Peggy~  Thank you.. none of the little issues took away from the day.. we all work on the plan B principle and are prepared for quick change of plans.  I look forward to reading your blog post.. I think it would be part of the "who were you nice to"  concept or even paying it forward.  Check out joining that group and posting there too. 

Norma ~  I am teaching a CE class on buyer agency Friday and over the top service is what it takes to create "clients for life."  Then you do have "raving" fans.

Posted by Carra Riley & Declan Kenyon, Helping people Transition at all ages! (Brokers Guild Cherry Creek Ltd) almost 10 years ago

Brian ~  You really got all the double edged points... We all do make choices.. The Margaritaville was about the experience even though we knew the food was not going to be that good.. you see they are missing the point of being able to read customer opinions by not upgrading the quality of the food... just my take on it.. it was a one time visit for us and if someone asks.. they will get the same information.  We worked through the Walgreens without social media... If they have google alerts they might find the blog but who knows.. it's a process like you said  "age old."  Thanks for the comments!

Posted by Carra Riley & Declan Kenyon, Helping people Transition at all ages! (Brokers Guild Cherry Creek Ltd) almost 10 years ago

Like Chris Ann I go out of my way to complain about poor service but do the same for excellent service.  And in this day of transparency I don't know why any company would risk providing bad service.

Posted by Jane Peters, Los Angeles real estate concierge services (Home Jane Realty) almost 10 years ago

Super post Carra,

With all the people out of work, I should think that those who have a job would go out of their way to keep them but not so.  Also with all the social outlets to comment on poor service you'de think the light bulb would go off both for customer and business.

The lack of care and attention sometimes boggles the mind not to mention not using plain old common sense to rectify a wrong for the customer and customers who accept lousy service.  I am just as diligent at complementing good service as bad and hopefully it makes a difference sometimes:)

Posted by Ana Hitzel, Professional Home Stager Inland Empire ( AccentPositives Home Staging ) almost 10 years ago

Carra...great post on the bad that happens & the good that comes out of the bad...the 10 second rule is fine but make a statement so companies turn around what's not working for them...good suggest!!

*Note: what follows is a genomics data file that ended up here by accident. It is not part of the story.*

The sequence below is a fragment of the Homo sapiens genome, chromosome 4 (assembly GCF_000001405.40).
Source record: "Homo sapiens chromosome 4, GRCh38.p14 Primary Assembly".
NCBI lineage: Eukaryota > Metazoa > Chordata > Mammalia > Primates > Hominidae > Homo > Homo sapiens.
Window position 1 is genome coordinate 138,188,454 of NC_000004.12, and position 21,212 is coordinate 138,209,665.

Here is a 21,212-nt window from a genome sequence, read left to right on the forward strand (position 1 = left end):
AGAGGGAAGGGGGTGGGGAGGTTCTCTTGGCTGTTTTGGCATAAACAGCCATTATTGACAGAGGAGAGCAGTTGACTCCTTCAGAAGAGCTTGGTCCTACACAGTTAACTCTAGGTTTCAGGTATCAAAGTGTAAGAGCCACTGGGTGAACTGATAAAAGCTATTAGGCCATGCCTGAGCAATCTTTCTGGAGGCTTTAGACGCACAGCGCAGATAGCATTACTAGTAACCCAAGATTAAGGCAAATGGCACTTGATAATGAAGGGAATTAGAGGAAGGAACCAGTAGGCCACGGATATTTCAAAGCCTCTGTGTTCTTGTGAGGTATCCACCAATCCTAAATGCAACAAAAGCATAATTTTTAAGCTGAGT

Posted by Ginny Gorman, Homes for Sale in Southern RI and beyond (RI Real Estate Services ~ 401-529-7849~ RI Waterfront Real Estate) almost 10 years ago

Carra- very good post. When I moved to Fl over 20 years ago, I was appalled by the lack of customer service in so many places.  No friendly smiles, no attempt to give good service.  And, it's not just at the day to day worker level but often the tone is set from the top down.   Another good book is "Minding the Store" by Stanley Marcus (of Neiman Marcus).  

Posted by Kathy Streib, Home Stager - Palm Beach County,FL -561-914-6224 (Room Service Home Staging) almost 10 years ago

Jane ~  I should go in and amend this post adding the compliment too!  It is just as important to keep the bar up high!

Ana ~  Thank you I just felt it was time to talk about it out loud to make a difference.  Too many people out of work for businesses to keep employees without a high standard customer service awareness.

Ginny  ~  I hope that is what eveyone got out of this.. do your best to help the situation but if your constructive suggestions don't work... don't let that take away your peace. 

Kathy ~  I did read "Minding the Store" and forgot about it.. thanks for the reminder!  Great book.  The TV show now going on where the CEO's are coming to work shows that business is waking up.  I think there needs to be some cages rattled so that workers that read, think and reason get hired in place of those who don't exhibit such qualities.

Posted by Carra Riley & Declan Kenyon, Helping people Transition at all ages! (Brokers Guild Cherry Creek Ltd) almost 10 years ago

Carra, we do need to let those with authority know of our experience with their business good or bad.  My family has been in the restaurant business for many years and it was always appreciated when a customer told us what they thought we were doing right or wrong. 

When I have an exceptional experience in a restaurant or a less than happy experience, I let the manager know...that comes from experience in business not as a complainer looking for a free meal.  I agree with you 100%...why should we reward bad business behavior with our patronage, referrals, tips, etc.

Posted by Nick T Pappas, Madison & Huntsville Alabama Real Estate Resource (Assoc. Broker/Broker ABR, CRS, SFR, e-Pro, @Homes Realty Group, @HomesBirmingham & Providence Property Mgmnt, LLC Huntsville AL) almost 10 years ago